Why Grass Fed Beef?

Fieldstone Farm
The Curran Family

To find out why Red Devon are superior, please see the section on this website entitled “About Red Devon Cattle.”

But specifically, why grass fed beef? Well, here is what the Mayo Clinic has to say on the subject:

“Grass-fed beef generally comes from cattle that eat only grass and other foraged foods throughout their lives. Often, conventional beef cattle eat a diet that includes grains, such as corn, at some point. The difference in the diets of the cattle changes the nutrients and fats you get from eating the different types of beef.”

Typically grass fed beef just has lower fat content. A steak that comes from a grain-fed steer can have two or even three times as much fat in it as one from a grass fed steer. And while fat isn’t necessarily bad for you, too much fat, or the wrong kind of fat is definitely not good.

The fat you do find in grass fed beef will not only be lower in saturated fats, it typically has a higher proportion of omega-3 fatty acids; from two to six times higher. A study published in the November 1995 issue of the Journal of the American Medical Association found that people with ample amounts of Omega-3 fatty acids see “… a 50% reduction in the risk of primary cardiac arrest.” Omega-3 fatty acids reduce inflammation in the body and studies have indicated that, in addition to helping to avoid heart attacks they may reduce risk of cancer and arthritis.

In addition, grass fed beef is higher in conjugated linoleic acid which some studies have shown to have anti-cancer and anti-obesity effects. An October, 1999 issue of the Journal of Dairy Science reported on a study that showed “Cows grazing pasture and receiving no supplemental feed had 500% more conjugated linoleic acid in milk fat than cows fed typical dairy diets.” If you choose to go with grass fed beef, it only makes sense to get that beef from a breed that has been bred to do well on grass, Red Devons.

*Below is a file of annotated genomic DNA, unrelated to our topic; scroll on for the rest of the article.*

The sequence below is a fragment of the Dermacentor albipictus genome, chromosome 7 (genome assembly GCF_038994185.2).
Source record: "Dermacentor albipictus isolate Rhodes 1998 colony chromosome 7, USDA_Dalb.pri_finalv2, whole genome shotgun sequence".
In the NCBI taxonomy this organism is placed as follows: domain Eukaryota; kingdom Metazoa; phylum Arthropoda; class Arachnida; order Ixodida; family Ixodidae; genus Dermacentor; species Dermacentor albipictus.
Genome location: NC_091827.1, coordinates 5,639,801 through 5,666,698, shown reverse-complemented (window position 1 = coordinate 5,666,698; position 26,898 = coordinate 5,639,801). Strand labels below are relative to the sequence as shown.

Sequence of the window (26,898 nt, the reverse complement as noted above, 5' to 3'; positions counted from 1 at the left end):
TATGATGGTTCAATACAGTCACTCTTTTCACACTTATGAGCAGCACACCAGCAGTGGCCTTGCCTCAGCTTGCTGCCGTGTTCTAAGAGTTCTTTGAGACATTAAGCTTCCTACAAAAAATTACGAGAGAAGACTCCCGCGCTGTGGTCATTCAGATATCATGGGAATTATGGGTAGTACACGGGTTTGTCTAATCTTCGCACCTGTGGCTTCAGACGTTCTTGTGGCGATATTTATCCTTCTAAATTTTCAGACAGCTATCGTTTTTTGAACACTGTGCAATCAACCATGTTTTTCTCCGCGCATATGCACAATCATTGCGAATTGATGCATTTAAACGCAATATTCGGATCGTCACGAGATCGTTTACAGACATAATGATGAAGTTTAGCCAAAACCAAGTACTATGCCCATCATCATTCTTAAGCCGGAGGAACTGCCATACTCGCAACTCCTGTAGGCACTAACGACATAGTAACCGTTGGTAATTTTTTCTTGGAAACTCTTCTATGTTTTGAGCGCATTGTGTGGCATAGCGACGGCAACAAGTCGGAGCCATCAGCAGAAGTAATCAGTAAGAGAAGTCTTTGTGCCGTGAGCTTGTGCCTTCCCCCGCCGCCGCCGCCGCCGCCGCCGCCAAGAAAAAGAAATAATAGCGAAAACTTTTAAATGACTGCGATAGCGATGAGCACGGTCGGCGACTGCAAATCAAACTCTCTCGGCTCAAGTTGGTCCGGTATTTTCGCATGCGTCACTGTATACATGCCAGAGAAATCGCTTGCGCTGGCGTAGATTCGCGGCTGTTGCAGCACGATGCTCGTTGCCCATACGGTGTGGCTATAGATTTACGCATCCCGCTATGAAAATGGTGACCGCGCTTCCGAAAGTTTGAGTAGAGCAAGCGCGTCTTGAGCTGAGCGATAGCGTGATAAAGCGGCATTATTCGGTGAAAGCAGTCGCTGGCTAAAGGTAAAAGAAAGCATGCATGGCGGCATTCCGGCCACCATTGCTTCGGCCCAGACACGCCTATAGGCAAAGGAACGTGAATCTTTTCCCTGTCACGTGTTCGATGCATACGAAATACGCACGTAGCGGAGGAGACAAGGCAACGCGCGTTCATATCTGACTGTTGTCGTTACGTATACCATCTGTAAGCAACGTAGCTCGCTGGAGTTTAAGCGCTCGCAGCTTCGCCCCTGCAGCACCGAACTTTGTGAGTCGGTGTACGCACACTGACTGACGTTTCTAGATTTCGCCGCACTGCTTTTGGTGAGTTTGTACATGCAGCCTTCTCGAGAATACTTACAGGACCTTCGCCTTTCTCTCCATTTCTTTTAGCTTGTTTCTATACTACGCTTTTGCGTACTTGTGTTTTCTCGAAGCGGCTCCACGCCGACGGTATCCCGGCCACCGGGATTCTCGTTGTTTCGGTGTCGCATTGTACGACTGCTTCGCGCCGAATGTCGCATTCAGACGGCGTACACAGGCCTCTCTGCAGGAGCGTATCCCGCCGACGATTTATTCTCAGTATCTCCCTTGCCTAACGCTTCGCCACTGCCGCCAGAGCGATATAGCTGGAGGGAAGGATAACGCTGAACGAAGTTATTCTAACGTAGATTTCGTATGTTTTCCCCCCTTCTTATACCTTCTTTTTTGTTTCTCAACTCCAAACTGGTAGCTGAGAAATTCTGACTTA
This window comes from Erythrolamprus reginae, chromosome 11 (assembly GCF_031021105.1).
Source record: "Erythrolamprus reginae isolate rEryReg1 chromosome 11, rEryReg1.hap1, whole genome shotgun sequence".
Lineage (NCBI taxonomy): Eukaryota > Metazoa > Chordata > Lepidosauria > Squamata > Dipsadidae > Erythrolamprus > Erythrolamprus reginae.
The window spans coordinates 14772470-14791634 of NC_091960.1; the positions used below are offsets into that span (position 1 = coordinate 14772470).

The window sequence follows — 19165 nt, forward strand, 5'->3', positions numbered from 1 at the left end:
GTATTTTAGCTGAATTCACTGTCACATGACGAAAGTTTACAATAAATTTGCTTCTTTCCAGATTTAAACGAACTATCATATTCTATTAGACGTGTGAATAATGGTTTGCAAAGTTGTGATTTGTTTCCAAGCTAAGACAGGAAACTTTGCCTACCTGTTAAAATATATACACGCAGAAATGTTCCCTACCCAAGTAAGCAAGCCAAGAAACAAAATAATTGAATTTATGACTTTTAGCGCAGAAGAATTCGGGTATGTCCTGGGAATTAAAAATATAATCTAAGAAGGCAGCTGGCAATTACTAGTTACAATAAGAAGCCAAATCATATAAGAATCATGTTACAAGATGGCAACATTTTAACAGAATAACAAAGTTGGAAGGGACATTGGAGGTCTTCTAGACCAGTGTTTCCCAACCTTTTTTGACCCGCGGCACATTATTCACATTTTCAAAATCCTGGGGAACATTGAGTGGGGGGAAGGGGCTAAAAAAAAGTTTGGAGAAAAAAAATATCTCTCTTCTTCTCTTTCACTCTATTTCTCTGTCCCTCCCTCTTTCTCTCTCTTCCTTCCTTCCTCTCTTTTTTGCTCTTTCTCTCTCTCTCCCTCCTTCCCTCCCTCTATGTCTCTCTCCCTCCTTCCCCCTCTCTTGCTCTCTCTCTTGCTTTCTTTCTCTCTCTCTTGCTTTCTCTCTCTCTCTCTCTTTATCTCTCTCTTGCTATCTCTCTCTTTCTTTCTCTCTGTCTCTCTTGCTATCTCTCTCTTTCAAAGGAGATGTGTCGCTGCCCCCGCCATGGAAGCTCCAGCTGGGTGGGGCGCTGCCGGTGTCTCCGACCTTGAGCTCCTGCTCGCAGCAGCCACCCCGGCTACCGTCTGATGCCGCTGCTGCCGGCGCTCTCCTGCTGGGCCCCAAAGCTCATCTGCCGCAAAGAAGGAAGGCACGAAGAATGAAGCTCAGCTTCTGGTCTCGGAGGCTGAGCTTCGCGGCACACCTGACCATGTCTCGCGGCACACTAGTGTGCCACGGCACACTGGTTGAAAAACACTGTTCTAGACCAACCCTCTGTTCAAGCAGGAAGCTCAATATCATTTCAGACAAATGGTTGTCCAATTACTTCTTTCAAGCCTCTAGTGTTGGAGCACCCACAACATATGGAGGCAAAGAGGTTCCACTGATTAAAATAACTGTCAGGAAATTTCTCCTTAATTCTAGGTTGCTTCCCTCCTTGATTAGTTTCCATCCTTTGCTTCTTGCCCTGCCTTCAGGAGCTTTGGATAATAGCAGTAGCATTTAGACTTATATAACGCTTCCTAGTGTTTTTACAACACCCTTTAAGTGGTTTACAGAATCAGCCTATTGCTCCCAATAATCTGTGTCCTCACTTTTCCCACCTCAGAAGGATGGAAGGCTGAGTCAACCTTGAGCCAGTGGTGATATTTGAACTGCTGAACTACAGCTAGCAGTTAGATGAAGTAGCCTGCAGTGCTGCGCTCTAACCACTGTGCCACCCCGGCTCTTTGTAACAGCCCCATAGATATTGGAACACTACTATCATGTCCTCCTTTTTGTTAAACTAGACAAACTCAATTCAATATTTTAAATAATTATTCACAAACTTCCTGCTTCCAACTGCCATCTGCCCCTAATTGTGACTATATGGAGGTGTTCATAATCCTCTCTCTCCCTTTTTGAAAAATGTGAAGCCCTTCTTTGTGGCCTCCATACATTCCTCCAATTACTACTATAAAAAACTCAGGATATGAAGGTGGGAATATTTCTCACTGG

It seems clear that grass fed cattle just produce meat and milk that is better for you. What about taste? Taste can be subjective, so why not have a look at what some reliable and respected online sources have to say? Here are comments from the folks at The Huffington Post.

“Before we began the taste test, we worried that people wouldn’t be able to taste the difference between regular and grass-fed beef. ‘How different could they be?’ we wondered. We were SO wrong. Every single editor was able to taste which burger was made with grass-fed beef, and they were almost 100 percent unanimous… as to which one made the better burger. We learned firsthand that the price tag is worth it, people. Grass-fed beef makes for a significantly better tasting burger.”

Grass fed beef has to be finished properly for top quality meat. It makes a big difference, of course, if you are dealing with a breed that is bred to be grass fed, like Red Devons. But even other beef cattle can still provide health benefits, with good taste, if finished properly. We have proven it ourselves at Fieldstone Farm with an actual cross experiment. The feedback from the butcher and his customers was fantastic and overwhelmingly in favour of Red Devon.